At this point you should know that Patrick wasn't just asked to be an altar boy. No, we had specifically chosen him when we got engaged, and had also invited his family to the wedding reception. For weeks leading up the wedding, he would do the countdown whenever he saw me. "Hey Amber, 3 weeks and 4 days until the big day!" His mom would tell me about how excited he was to be going to the wedding, and taking part in such a huge day for us. I never thought about it, but at Paul's school he's a bit of a celebrity, and our wedding was announced in the church's weekly paper, inviting all members of the parish to attend. The church can hold hundreds of people, and we had at least 300 there, students and families who had come to watch and celebrate with us- watching their beloved "Coach Paul" finally tie the knot.

So many things happened that people didn't see. Another family at Paul's school, of Polish descent stood in the vestry with my dad and I, waving at us and smiling. After the wedding they would come up to me with a bouquet of red and white roses, telling me that it's a tradition in their culture to give the bride roses for her wedding. They're already one of the sweetest families ever, and that just added to our adoration for them. When Paul and I were standing outside the church, finally married, one of his kindergartners was standing outside with her friend, and the friend said, "Which one is the bride?" and the student said, "The one who isn't Coach Paul, duh!". Things come back to my memory, and I just smile- it was the best day of my life, despite how ambivalent I am about that dress (which I will be trying on tonight before I finally box it up).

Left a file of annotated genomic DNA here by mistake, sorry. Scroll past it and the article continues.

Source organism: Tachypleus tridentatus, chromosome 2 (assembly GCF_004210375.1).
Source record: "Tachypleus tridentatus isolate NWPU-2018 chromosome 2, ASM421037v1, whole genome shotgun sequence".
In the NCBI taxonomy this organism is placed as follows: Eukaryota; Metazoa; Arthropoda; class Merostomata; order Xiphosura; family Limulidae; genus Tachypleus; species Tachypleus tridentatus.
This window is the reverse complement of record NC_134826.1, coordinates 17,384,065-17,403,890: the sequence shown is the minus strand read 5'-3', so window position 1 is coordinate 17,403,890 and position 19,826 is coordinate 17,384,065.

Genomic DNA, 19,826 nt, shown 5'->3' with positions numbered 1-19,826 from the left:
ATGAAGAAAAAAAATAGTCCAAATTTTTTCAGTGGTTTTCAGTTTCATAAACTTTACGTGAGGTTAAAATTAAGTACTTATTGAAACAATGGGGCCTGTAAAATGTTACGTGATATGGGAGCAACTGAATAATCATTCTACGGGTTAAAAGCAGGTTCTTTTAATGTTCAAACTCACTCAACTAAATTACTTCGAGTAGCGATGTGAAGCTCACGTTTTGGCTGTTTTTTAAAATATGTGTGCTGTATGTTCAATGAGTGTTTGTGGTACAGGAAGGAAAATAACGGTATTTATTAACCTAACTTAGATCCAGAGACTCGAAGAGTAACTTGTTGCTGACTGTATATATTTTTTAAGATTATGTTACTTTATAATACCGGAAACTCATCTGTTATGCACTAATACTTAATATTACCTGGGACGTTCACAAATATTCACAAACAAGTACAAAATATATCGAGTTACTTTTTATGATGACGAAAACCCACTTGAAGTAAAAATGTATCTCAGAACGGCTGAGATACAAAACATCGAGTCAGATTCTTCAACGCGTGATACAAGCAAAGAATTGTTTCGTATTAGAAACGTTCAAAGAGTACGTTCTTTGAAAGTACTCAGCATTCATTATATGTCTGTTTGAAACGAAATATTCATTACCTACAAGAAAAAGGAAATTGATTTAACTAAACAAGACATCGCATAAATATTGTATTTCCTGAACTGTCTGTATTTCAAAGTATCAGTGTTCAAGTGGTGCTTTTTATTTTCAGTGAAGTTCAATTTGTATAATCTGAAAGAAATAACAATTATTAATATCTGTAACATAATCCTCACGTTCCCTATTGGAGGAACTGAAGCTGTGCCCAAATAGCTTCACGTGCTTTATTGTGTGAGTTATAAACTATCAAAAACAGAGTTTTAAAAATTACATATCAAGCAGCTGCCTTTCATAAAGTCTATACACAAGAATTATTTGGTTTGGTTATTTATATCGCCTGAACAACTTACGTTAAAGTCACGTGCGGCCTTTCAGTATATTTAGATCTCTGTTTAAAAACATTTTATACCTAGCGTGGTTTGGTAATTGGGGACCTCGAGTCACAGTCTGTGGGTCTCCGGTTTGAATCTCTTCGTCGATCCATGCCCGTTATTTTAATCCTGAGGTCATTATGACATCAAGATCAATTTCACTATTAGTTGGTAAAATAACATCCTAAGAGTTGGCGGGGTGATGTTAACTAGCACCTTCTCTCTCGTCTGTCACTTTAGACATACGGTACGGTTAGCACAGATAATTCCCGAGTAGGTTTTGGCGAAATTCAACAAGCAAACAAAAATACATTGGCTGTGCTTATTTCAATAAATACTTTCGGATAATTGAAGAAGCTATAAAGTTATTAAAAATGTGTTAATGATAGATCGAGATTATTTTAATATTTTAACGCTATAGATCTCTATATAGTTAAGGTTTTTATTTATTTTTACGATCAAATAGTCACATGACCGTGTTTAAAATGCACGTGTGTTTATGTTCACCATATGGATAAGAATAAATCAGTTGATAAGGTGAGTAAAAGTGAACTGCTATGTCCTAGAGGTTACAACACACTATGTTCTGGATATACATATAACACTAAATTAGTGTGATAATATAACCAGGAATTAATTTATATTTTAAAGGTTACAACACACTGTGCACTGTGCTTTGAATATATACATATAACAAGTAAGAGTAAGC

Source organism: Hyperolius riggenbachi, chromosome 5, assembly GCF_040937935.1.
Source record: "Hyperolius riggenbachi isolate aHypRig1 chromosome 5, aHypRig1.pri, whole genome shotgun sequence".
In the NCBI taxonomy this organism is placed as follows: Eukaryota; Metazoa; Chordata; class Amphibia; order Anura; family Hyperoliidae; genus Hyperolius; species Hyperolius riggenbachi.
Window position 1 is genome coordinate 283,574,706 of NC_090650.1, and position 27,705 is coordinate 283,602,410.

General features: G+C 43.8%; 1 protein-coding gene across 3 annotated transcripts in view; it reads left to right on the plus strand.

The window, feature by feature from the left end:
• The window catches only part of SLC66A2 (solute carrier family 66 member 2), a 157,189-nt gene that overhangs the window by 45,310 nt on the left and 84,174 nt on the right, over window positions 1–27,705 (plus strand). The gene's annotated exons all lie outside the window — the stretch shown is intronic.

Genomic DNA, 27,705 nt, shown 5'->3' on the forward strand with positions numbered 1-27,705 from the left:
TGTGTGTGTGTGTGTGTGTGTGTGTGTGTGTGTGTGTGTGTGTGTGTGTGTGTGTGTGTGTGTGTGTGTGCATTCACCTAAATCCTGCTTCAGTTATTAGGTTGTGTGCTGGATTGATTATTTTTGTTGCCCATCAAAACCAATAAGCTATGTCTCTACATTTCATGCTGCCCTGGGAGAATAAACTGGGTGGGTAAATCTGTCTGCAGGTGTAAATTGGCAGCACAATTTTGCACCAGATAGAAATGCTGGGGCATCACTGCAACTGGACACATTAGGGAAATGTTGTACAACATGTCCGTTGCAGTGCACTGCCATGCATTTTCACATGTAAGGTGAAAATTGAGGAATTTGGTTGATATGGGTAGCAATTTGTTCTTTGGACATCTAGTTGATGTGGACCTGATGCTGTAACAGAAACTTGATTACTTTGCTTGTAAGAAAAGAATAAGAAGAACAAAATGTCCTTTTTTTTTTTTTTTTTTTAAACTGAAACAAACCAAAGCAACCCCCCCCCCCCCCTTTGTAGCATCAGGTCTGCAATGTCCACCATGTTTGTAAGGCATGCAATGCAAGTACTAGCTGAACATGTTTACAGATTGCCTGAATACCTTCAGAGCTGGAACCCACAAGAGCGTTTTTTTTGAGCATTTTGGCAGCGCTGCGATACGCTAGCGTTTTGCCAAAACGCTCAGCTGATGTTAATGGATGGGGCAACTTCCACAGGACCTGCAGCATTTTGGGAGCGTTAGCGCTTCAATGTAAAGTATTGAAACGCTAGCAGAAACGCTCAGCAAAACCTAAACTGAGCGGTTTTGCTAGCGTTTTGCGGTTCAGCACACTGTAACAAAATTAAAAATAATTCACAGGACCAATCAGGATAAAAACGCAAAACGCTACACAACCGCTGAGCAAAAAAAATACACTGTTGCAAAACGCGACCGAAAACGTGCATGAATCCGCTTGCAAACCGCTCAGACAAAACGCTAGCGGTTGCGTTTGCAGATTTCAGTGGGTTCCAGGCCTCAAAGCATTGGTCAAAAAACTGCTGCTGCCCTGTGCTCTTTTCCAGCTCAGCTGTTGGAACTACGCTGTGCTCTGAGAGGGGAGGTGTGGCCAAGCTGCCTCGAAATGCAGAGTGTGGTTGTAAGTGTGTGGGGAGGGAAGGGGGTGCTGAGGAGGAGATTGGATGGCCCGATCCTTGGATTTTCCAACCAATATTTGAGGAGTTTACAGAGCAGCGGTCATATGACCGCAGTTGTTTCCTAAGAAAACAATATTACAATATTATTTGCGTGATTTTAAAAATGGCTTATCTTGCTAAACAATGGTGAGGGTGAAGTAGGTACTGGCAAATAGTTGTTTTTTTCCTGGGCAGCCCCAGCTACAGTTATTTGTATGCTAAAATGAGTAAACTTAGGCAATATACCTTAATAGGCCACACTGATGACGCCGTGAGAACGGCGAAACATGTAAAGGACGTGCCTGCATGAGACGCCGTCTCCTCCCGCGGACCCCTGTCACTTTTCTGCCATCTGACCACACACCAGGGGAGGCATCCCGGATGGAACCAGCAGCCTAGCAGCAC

That day was so special for us. We became a new family, we got to celebrate with all our family and friends, and Paul's team won their first playoff game- without Paul. Patrick's mom (who is now art teacher at Paul's school) told Paul that it was amazing to see so many people who had gone straight from our reception (leaving in the middle) to their playoff game, all dressed in their fancy church/wedding clothes. The boys were dressed in suits, and quickly changed in the school's bathrooms to be ready to win one for Coach Paul, as were my orders to each of them as they came up to say goodbye at the wedding. Another of our altar servers, Marty, said to us when we came up to the teenager's table, "This food is GOOD". His own mom had gotten married there just 7 months before, and had the same food, so I said, "This is what your mom had, what did YOU eat?" Apparently she had given him chicken fingers, the kid's plate, and he was honored to have the grownup's food. It's little things like that that we'll remember for a lifetime.

So, on this day last year, I became a wife. And on this day last year, I was given a whole new set of memories to cherish, and today I will taste the top tier of our wedding cake, because I'm sure it's going to be pretty terrible. Good thing we're going to the Cheesecake Factory for dinner! I'll have to pick up a tasty cheesecake for dessert.


Jill said...

Happy Anniversary!

L I S A said...

Read this out loud to your cousin who always loves hearing about your g-ma. I enjoyed reading about all that went on with the wedding and the participants.


ps I think our cake top tier is still in Sharon's freezer. Yikes!